That should be enough to help strengthen a bench that ranked last in the league in scoring last season, especially if they can retain Young and Boucher, a couple of key reserves who played important roles down the stretch. Although, it’s worth noting that for all of this front office’s success at finding talent in the draft or via trade, their track record in free agency – especially with those midlevel signings – hasn’t been great.
If they’re going to take another big step forward next season, the most notable improvements may have to come from within the current roster. After exceeding expectations in 2021-22, individually and collectively, the Raptors are banking on internal growth. There’s obvious cause for optimism.
“I think we can definitely get better from within without adding anything,” said VanVleet. “Whether we add more shooting or a big, that would obviously help, but the team we have right now, I think we can use our strengths a little bit better and that’s something we’ll address as players in the off-season to try to come back [better] next season.”
It begins with the 20-year-old Barnes, who is going into his first full off-season as an NBA player. He’ll have the summer to work with Toronto’s well-regarded development staff to try and build on his incredible Rookie of the Year campaign.
“The sky’s the limit after a summer of work and with a season under his belt,” Trent said of Barnes. “I can’t wait to see how he comes back next year.”
“He checked every box [as a rookie],” said VanVleet. “What that looks like for him next year, I don’t know. I’m not really into putting that pressure on guys for what they’re going to be, but if he comes back any per cent better than he was this year, we’ll be all right.”
Barnes has had a hectic few years, going from high school to his freshman and lone season at Florida State and then declaring for the draft. But don’t expect Barnes to take his foot off the gas now.
“I already took my deep breath,” he said on Friday. “It’s time to keep going… Just keep putting the foot on their neck.”
Achiuwa and Trent are both coming off their first full seasons in Toronto, and both made significant strides throughout the year. Achiuwa said it felt like this was his first season in the league after he played sparingly and in a very limited role with Miami as a rookie. In terms of in-season growth, there aren’t many players in basketball that improved at the rate he did with the Raptors. Now, he’ll be able to take that, and lessons learned from the highs and lows of the playoffs, into the off-season.
“If you take away youth and just put in more experience, I think we would’ve won that series,” Achiuwa said. “But I don’t see it as a bad thing. I think it was a great learning experience so this off-season we know what to work on, we know the type of focus we need to put in to avoid a situation like that, to grow and become better next year.”
Even the young vets, VanVleet and Siakam, have a lot to gain from these next few months, both financially – they’re both eligible for contract extensions – and in terms of their continued development.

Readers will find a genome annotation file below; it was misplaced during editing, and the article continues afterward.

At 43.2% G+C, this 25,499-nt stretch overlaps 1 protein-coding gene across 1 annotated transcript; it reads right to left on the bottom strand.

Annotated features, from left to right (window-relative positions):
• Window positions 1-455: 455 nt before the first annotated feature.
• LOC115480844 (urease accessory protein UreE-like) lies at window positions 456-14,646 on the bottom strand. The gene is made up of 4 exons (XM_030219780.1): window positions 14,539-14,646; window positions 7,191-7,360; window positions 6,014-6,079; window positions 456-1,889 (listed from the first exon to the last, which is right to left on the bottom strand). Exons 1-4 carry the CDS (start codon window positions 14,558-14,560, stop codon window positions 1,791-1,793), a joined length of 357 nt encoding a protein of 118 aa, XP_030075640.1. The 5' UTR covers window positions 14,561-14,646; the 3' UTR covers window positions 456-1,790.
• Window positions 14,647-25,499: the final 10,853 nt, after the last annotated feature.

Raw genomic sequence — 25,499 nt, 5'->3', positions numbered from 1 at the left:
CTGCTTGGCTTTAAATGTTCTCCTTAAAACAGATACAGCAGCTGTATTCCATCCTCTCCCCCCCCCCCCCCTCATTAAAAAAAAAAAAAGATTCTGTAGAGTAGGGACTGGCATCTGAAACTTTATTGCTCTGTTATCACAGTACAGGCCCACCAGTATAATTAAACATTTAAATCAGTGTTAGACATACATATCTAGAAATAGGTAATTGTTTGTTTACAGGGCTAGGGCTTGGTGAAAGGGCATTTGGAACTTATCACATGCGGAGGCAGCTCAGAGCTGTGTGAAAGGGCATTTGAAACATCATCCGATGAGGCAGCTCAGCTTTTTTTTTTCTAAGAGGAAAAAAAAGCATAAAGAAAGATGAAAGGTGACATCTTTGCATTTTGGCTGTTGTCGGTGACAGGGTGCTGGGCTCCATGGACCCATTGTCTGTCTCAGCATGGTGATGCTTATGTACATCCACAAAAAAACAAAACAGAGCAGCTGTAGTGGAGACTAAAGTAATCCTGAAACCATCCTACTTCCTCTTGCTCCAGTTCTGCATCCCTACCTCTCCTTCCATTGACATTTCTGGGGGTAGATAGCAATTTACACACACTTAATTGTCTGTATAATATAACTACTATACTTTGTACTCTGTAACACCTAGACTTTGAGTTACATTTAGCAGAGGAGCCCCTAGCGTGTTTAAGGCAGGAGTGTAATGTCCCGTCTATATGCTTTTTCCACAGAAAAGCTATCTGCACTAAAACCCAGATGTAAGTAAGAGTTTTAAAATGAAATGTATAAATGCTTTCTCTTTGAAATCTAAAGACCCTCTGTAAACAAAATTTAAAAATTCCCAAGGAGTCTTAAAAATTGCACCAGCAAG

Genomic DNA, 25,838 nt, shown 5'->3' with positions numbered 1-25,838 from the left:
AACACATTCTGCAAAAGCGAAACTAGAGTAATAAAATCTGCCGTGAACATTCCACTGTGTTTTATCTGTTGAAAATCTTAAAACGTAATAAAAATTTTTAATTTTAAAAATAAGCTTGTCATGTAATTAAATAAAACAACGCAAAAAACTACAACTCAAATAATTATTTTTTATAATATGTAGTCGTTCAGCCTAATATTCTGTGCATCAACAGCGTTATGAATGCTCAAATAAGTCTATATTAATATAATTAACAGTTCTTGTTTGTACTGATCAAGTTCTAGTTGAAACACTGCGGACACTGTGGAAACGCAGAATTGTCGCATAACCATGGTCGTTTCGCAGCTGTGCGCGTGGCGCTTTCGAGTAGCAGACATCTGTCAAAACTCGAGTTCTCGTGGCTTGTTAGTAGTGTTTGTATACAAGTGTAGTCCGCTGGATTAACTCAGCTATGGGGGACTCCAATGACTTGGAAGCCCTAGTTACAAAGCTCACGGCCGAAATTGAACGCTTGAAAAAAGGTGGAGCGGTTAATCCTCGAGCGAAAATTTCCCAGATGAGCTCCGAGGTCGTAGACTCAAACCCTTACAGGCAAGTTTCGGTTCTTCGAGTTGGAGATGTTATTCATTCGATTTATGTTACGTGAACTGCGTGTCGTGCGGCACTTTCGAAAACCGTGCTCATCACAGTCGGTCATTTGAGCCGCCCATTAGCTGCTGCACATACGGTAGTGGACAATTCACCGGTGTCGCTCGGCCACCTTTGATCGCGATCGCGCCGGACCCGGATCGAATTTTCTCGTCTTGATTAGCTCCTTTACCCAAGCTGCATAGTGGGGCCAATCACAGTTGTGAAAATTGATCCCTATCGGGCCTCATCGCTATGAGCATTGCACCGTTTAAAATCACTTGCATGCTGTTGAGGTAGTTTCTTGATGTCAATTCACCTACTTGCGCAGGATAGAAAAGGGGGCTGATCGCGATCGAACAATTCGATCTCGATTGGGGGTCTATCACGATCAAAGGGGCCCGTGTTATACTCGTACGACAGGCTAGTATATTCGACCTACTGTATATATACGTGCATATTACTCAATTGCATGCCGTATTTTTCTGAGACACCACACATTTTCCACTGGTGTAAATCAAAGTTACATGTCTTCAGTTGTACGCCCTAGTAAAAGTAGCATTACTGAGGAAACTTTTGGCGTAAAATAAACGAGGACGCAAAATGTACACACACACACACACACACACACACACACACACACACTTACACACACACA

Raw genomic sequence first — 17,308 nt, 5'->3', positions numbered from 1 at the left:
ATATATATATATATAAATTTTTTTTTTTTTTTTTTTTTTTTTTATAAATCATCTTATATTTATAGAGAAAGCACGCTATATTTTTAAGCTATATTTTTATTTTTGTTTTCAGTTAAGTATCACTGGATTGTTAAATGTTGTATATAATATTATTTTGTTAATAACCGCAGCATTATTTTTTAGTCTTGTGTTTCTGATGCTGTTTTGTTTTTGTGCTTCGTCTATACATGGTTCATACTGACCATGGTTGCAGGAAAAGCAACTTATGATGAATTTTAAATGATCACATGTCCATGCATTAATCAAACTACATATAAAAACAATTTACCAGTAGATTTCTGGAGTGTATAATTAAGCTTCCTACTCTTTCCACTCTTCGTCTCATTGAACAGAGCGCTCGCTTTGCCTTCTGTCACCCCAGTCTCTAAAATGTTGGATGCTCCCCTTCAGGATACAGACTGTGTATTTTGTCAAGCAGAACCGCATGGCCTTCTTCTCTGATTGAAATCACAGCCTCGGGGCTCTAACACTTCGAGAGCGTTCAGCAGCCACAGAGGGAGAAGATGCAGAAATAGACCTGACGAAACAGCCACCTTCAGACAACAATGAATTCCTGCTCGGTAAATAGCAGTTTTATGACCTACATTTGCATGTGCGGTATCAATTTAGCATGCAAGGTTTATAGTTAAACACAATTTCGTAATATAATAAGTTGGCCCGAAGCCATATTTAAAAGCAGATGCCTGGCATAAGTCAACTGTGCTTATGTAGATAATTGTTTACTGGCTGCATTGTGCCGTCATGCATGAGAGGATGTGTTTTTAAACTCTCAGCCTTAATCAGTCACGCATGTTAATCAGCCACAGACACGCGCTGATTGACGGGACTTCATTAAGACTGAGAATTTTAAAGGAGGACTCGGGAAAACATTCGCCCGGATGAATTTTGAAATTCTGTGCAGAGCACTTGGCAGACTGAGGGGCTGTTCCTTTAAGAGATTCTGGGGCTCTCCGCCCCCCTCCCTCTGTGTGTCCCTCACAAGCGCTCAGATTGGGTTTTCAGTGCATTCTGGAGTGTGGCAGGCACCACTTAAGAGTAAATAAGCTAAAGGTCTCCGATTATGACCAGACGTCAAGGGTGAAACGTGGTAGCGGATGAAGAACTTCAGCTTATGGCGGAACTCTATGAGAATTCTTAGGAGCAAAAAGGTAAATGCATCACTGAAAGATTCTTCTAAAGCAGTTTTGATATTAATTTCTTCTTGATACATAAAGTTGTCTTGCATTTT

Siakam was able to put together a career season, worthy of All-NBA recognition, despite spending the entirety of last summer rehabbing and recovering from shoulder surgery. This will be his first full off-season in years, and given his history of using the summer to improve his game, that’s an encouraging prospect.
“I think one thing that I’ve always wanted to do is be a complete player,” the 28-year-old forward said. “Play at all levels of the game – go all the way to the rim, mid-range and then be a threat at the three-point line. I think that is what makes me a complete player, and then ball handling. I think there is a lot more that I need to work on that I’ll probably touch on, but for now that’s what [my plan is].”
After taking some time to let a couple of his nagging injuries – the lingering knee bruise he’s been dealing with since just before the all-star break, and the hip strain he aggravated in the playoffs – heal, VanVleet plans to explore different types of treatment and conditioning routines to better withstand the grind of a long season.
“I'm never too proud to ask for help or seek out advice,” he said. “I think I'm at that crossroads where 20 points isn’t a good game anymore. I went from underrated, undrafted to overrated very fast. So I gotta start [thinking] outside the box. I gotta start doing things that I've never done before. I've gotta get uncomfortable. I’ve got to find ways to get better and so at least I can say I've done everything that I possibly could. There's still more things that I can I can explore, personally to get better and I'm looking forward to doing that this summer.”
This is a crucial summer for the Raptors, just not in the way the last few have been. They don’t have to worry about losing a key free agent or replacing a franchise icon. They might not make a big splashy move. They might not make headlines in June or July. All the while, though, the real work will be happening inside a gym in California, or Florida, or Toronto. That’s where these guys can take their games, and the team’s short and long-term future, to the next level.